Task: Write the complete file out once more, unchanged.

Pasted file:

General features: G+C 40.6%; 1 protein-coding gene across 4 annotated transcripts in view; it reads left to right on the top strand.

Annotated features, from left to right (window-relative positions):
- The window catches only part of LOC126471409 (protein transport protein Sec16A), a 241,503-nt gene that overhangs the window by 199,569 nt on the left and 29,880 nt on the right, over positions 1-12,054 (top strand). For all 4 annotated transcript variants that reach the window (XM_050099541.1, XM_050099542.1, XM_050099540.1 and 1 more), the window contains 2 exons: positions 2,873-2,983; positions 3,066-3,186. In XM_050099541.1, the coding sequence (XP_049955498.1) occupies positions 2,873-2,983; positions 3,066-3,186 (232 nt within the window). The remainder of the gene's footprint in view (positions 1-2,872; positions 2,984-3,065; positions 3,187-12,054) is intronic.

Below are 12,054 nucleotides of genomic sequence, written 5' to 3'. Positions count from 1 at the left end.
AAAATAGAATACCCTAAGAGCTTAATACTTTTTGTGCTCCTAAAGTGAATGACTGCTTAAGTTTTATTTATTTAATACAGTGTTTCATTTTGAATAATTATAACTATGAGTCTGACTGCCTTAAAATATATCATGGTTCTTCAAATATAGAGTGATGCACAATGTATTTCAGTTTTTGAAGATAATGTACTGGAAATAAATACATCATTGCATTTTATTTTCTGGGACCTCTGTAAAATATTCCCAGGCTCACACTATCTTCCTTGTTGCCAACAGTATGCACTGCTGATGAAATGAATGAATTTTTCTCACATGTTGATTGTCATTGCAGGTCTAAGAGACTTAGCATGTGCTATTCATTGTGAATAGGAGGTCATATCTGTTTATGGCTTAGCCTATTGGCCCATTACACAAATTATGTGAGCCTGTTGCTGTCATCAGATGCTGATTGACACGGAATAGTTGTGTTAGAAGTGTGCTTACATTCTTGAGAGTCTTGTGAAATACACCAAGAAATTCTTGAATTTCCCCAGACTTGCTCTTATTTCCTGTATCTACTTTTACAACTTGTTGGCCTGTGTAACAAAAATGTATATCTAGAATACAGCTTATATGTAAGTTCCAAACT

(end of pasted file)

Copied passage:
General features: G+C 40.6%; 1 protein-coding gene across 4 annotated transcripts in view; it reads left to right on the top strand.

Annotated features, from left to right (window-relative positions):
- The window catches only part of LOC126471409 (protein transport protein Sec16A), a 241,503-nt gene that overhangs the window by 199,569 nt on the left and 29,880 nt on the right, over positions 1-12,054 (top strand). For all 4 annotated transcript variants that reach the window (XM_050099541.1, XM_050099542.1, XM_050099540.1 and 1 more), the window contains 2 exons: positions 2,873-2,983; positions 3,066-3,186. In XM_050099541.1, the coding sequence (XP_049955498.1) occupies positions 2,873-2,983; positions 3,066-3,186 (232 nt within the window). The remainder of the gene's footprint in view (positions 1-2,872; positions 2,984-3,065; positions 3,187-12,054) is intronic.

Below are 12,054 nucleotides of genomic sequence, written 5' to 3'. Positions count from 1 at the left end.
AAAATAGAATACCCTAAGAGCTTAATACTTTTTGTGCTCCTAAAGTGAATGACTGCTTAAGTTTTATTTATTTAATACAGTGTTTCATTTTGAATAATTATAACTATGAGTCTGACTGCCTTAAAATATATCATGGTTCTTCAAATATAGAGTGATGCACAATGTATTTCAGTTTTTGAAGATAATGTACTGGAAATAAATACATCATTGCATTTTATTTTCTGGGACCTCTGTAAAATATTCCCAGGCTCACACTATCTTCCTTGTTGCCAACAGTATGCACTGCTGATGAAATGAATGAATTTTTCTCACATGTTGATTGTCATTGCAGGTCTAAGAGACTTAGCATGTGCTATTCATTGTGAATAGGAGGTCATATCTGTTTATGGCTTAGCCTATTGGCCCATTACACAAATTATGTGAGCCTGTTGCTGTCATCAGATGCTGATTGACACGGAATAGTTGTGTTAGAAGTGTGCTTACATTCTTGAGAGTCTTGTGAAATACACCAAGAAATTCTTGAATTTCCCCAGACTTGCTCTTATTTCCTGTATCTACTTTTACAACTTGTTGGCCTGTGTAACAAAAATGTATATCTAGAATACAGCTTATATGTAAGTTCCAAACT